Aquaporins are a class of membrane channel proteins found in both prokaryotes and eukaryotes which allow the permeation of certain small molecules (typically water and glycerol), while excluding other small molecules and charged species (such as protons). They therefore allow the electrochemical gradient across the membrane to be maintained while permitting the rapid movement of small molecules. The presence of aquaporins explains the properties of membranes such as those found in the mammalian kidney and red blood cells, where the rate of movement of water is far higher than could be explained by simple diffusion across a lipid bilayer. Since their discovery in red blood cells, aquaporins have been found in many different mammalian tissues, and - along with the functionally distinct subgroup, the aquaglyceroporins - they are involved in many different physiological processes, and have been implicated in the pathophysiology of a wide range of clinical disorders.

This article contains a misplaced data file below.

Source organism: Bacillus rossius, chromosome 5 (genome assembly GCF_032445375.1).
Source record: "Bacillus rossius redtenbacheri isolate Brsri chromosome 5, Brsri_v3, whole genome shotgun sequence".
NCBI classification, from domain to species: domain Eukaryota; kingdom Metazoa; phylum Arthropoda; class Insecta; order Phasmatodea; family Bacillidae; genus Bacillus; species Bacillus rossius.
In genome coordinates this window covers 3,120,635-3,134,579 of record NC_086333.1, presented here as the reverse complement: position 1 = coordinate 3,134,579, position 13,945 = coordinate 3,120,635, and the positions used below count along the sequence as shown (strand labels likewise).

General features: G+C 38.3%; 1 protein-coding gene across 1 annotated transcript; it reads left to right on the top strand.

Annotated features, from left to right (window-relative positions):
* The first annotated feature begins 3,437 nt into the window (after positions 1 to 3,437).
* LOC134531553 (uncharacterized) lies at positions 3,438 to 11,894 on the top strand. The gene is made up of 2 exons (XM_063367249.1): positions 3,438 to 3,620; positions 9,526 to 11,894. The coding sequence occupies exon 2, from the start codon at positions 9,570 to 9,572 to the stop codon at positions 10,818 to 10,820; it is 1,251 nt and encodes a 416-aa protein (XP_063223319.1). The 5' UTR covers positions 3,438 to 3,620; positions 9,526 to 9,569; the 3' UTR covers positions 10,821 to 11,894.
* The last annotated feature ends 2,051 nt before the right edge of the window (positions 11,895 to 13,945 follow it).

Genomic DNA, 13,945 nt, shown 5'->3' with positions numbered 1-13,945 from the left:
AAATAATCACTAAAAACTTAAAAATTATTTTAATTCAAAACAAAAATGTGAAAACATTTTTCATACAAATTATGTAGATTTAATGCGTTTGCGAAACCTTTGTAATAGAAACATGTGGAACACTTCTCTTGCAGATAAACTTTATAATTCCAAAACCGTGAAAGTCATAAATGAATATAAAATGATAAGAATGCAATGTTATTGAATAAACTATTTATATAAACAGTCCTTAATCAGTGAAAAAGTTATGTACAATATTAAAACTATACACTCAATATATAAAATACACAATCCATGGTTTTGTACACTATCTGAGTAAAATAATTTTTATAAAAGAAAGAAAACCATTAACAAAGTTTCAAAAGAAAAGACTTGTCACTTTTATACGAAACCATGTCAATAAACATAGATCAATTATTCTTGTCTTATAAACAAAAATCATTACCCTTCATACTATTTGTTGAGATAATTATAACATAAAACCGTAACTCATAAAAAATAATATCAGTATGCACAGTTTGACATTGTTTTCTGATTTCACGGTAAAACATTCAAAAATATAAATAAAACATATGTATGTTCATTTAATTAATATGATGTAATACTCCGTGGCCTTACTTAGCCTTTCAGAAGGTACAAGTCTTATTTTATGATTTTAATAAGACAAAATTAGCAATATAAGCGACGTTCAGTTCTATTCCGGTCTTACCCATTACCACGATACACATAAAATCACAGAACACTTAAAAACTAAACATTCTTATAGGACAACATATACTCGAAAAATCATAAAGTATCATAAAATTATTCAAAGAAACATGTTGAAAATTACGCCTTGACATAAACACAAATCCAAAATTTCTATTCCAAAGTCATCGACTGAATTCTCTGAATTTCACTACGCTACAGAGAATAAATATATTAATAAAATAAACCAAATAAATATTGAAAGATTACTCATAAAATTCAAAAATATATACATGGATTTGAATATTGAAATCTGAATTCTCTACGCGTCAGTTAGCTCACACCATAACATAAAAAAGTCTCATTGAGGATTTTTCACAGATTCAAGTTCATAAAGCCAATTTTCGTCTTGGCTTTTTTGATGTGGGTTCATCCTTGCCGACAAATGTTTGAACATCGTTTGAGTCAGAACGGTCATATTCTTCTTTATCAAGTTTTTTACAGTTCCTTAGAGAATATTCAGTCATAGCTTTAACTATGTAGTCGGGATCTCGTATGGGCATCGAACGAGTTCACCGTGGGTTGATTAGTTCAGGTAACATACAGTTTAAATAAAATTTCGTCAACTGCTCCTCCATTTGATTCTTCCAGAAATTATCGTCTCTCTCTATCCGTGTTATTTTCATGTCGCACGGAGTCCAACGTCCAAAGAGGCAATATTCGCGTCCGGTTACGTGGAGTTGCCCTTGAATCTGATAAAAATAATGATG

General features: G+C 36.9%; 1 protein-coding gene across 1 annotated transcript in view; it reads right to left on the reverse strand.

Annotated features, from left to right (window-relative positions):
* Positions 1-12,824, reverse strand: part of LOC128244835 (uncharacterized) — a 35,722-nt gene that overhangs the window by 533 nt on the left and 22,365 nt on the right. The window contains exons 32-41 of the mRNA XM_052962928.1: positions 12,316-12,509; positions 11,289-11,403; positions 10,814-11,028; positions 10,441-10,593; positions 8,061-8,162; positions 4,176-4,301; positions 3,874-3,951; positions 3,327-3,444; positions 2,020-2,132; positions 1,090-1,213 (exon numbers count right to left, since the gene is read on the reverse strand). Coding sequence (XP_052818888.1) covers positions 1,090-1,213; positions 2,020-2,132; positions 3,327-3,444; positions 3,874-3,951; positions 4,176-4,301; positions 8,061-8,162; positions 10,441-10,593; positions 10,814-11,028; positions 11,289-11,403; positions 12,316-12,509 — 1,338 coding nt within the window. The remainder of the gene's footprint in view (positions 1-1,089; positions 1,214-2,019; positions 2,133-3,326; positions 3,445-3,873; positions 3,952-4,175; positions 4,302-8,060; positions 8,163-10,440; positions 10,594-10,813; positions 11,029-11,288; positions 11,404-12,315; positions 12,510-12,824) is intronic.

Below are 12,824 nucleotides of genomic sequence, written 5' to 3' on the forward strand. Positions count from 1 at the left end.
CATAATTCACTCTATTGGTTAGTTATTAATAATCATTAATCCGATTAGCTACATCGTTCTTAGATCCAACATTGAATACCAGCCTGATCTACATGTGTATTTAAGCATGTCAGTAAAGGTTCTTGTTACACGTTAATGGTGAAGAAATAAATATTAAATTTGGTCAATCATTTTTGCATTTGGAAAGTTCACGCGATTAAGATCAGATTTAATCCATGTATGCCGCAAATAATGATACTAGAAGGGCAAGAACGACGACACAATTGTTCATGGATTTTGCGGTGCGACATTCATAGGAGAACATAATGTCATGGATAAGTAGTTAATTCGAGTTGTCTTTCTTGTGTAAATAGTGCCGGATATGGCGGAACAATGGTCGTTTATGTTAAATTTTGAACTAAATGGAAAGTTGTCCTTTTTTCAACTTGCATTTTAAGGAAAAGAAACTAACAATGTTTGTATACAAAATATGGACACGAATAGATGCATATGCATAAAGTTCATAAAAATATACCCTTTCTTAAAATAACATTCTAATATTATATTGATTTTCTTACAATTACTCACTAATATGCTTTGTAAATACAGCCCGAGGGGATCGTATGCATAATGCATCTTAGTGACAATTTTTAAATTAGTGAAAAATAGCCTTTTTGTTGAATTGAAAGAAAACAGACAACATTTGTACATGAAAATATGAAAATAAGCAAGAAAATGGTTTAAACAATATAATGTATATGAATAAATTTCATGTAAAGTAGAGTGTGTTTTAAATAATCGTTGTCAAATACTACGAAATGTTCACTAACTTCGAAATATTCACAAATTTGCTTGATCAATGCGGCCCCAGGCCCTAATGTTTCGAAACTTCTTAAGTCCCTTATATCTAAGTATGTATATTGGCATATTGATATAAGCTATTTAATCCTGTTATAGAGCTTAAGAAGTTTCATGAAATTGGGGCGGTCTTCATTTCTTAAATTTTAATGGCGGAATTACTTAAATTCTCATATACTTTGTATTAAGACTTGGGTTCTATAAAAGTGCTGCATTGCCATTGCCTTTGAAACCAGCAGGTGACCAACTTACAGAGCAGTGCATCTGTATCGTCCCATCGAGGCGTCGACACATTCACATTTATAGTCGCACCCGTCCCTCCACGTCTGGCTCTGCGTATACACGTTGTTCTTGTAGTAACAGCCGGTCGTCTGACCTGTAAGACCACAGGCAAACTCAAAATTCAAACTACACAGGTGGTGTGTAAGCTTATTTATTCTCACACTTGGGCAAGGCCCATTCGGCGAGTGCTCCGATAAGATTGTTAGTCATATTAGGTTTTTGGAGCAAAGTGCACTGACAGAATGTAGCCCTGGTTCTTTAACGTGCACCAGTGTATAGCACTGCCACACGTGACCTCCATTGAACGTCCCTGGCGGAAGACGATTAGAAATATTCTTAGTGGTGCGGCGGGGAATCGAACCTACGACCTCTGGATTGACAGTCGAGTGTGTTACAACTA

Over 10 mammalian aquaporin homologs are known, in addition to many in plants, bacteria, yeast, and other organisms. These have been found in locations as diverse as-
- the lens of the eye (AQP0 or MIP), where mutations lead to cataract formation
- the brain and cerebrospinal fluid filled cavities (AQP4)
- the salivary glands (AQP5)
- the kidneys (AQP2, 3 and 4)
- the rare Co blood group antigen, which is caused by a non-functional mutant form of AQP1.
The current structural model for aquaporins consists of 6 transmembrane alpha helices arranged in a bundle with two hemipore regions which only half span the bilayer. For more details, a quick search through the PDB should turn up something. Interesting structure related features include selectivity for glycerol or water, and kinking of the water channel to prevent protons being leaked through the channel by the transfer of hydrogen bonds.